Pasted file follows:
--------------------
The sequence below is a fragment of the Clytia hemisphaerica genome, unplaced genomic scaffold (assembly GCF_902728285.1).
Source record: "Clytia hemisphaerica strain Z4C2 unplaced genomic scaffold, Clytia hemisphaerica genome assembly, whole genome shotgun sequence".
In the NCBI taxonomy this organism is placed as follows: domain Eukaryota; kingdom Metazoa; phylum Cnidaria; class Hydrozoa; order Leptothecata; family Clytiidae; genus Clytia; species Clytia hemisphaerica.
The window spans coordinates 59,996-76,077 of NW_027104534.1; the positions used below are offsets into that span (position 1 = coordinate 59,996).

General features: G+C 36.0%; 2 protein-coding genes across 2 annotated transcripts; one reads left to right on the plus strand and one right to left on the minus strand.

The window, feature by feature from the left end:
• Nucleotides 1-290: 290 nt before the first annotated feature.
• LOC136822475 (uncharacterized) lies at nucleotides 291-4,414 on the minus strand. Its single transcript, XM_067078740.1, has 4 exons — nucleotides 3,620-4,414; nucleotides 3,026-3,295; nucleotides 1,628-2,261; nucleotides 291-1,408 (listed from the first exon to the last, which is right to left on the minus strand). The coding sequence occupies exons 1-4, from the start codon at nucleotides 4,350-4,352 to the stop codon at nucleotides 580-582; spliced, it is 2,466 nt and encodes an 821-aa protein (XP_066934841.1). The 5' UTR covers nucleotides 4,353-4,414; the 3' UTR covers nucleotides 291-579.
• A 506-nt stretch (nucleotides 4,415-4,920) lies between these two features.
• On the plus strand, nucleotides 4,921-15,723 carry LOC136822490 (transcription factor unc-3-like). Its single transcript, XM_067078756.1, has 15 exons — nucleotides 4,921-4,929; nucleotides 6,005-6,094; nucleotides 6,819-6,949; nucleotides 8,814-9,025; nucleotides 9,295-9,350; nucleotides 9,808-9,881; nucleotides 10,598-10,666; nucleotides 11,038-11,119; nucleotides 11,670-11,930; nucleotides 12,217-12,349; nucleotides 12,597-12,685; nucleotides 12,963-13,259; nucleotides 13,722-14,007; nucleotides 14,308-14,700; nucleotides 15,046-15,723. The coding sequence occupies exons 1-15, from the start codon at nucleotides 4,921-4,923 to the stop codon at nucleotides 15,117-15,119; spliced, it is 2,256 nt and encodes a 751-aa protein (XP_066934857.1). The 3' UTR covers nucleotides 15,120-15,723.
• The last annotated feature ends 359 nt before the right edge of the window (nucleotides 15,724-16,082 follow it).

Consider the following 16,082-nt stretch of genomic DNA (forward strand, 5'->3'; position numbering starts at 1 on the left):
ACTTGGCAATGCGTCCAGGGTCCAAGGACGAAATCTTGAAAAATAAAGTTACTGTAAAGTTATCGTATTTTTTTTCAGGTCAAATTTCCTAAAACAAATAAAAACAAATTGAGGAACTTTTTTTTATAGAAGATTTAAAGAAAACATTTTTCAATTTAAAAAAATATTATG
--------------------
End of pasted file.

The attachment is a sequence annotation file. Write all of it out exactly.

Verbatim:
The sequence below is a fragment of the Clytia hemisphaerica genome, unplaced genomic scaffold (assembly GCF_902728285.1).
Source record: "Clytia hemisphaerica strain Z4C2 unplaced genomic scaffold, Clytia hemisphaerica genome assembly, whole genome shotgun sequence".
In the NCBI taxonomy this organism is placed as follows: domain Eukaryota; kingdom Metazoa; phylum Cnidaria; class Hydrozoa; order Leptothecata; family Clytiidae; genus Clytia; species Clytia hemisphaerica.
The window spans coordinates 59,996-76,077 of NW_027104534.1; the positions used below are offsets into that span (position 1 = coordinate 59,996).

General features: G+C 36.0%; 2 protein-coding genes across 2 annotated transcripts; one reads left to right on the plus strand and one right to left on the minus strand.

The window, feature by feature from the left end:
• Nucleotides 1-290: 290 nt before the first annotated feature.
• LOC136822475 (uncharacterized) lies at nucleotides 291-4,414 on the minus strand. Its single transcript, XM_067078740.1, has 4 exons — nucleotides 3,620-4,414; nucleotides 3,026-3,295; nucleotides 1,628-2,261; nucleotides 291-1,408 (listed from the first exon to the last, which is right to left on the minus strand). The coding sequence occupies exons 1-4, from the start codon at nucleotides 4,350-4,352 to the stop codon at nucleotides 580-582; spliced, it is 2,466 nt and encodes an 821-aa protein (XP_066934841.1). The 5' UTR covers nucleotides 4,353-4,414; the 3' UTR covers nucleotides 291-579.
• A 506-nt stretch (nucleotides 4,415-4,920) lies between these two features.
• On the plus strand, nucleotides 4,921-15,723 carry LOC136822490 (transcription factor unc-3-like). Its single transcript, XM_067078756.1, has 15 exons — nucleotides 4,921-4,929; nucleotides 6,005-6,094; nucleotides 6,819-6,949; nucleotides 8,814-9,025; nucleotides 9,295-9,350; nucleotides 9,808-9,881; nucleotides 10,598-10,666; nucleotides 11,038-11,119; nucleotides 11,670-11,930; nucleotides 12,217-12,349; nucleotides 12,597-12,685; nucleotides 12,963-13,259; nucleotides 13,722-14,007; nucleotides 14,308-14,700; nucleotides 15,046-15,723. The coding sequence occupies exons 1-15, from the start codon at nucleotides 4,921-4,923 to the stop codon at nucleotides 15,117-15,119; spliced, it is 2,256 nt and encodes a 751-aa protein (XP_066934857.1). The 3' UTR covers nucleotides 15,120-15,723.
• The last annotated feature ends 359 nt before the right edge of the window (nucleotides 15,724-16,082 follow it).

Consider the following 16,082-nt stretch of genomic DNA (forward strand, 5'->3'; position numbering starts at 1 on the left):
ACTTGGCAATGCGTCCAGGGTCCAAGGACGAAATCTTGAAAAATAAAGTTACTGTAAAGTTATCGTATTTTTTTTCAGGTCAAATTTCCTAAAACAAATAAAAACAAATTGAGGAACTTTTTTTTATAGAAGATTTAAAGAAAACATTTTTCAATTTAAAAAAATATTATG